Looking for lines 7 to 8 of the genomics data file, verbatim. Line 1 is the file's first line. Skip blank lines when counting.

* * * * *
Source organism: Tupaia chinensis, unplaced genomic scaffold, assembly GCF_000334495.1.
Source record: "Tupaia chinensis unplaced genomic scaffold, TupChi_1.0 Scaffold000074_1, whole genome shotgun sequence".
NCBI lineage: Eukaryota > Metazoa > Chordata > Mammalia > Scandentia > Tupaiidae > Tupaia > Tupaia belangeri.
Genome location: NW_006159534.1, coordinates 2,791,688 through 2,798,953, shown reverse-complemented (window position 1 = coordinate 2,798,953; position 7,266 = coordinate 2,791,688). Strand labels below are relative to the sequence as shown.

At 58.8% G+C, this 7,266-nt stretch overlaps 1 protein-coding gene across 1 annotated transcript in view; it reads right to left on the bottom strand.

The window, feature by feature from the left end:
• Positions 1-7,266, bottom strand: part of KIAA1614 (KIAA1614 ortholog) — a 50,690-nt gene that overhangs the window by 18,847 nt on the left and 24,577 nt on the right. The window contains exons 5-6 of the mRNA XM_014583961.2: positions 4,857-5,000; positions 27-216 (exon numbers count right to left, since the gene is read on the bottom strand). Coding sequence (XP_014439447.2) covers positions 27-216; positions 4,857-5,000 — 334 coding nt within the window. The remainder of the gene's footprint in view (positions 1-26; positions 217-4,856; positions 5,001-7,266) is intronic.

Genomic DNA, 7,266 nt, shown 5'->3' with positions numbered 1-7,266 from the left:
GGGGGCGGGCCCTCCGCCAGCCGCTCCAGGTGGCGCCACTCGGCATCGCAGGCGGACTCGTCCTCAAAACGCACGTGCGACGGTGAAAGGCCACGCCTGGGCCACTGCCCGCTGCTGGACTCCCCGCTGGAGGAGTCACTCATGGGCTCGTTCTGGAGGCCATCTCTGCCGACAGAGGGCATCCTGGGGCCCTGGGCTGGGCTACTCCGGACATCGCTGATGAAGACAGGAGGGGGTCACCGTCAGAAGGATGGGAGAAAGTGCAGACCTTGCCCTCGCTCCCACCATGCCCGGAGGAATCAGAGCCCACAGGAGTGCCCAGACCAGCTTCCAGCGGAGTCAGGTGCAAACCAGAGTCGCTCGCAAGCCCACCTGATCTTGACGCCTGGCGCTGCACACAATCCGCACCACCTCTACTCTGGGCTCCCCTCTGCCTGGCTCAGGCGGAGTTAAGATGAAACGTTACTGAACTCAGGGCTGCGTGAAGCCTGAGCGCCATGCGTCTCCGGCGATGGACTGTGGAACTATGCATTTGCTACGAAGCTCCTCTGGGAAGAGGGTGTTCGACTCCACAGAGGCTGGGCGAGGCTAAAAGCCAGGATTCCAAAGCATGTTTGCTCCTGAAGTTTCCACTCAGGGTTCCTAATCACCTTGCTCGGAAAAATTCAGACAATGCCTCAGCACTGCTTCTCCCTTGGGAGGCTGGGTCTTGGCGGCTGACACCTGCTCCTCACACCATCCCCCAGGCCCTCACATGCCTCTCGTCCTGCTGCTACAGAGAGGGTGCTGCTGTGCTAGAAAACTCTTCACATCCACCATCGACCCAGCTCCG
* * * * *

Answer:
• Positions 1-7,266, bottom strand: part of KIAA1614 (KIAA1614 ortholog) — a 50,690-nt gene that overhangs the window by 18,847 nt on the left and 24,577 nt on the right. The window contains exons 5-6 of the mRNA XM_014583961.2: positions 4,857-5,000; positions 27-216 (exon numbers count right to left, since the gene is read on the bottom strand). Coding sequence (XP_014439447.2) covers positions 27-216; positions 4,857-5,000 — 334 coding nt within the window. The remainder of the gene's footprint in view (positions 1-26; positions 217-4,856; positions 5,001-7,266) is intronic.

Genomic DNA, 7,266 nt, shown 5'->3' with positions numbered 1-7,266 from the left: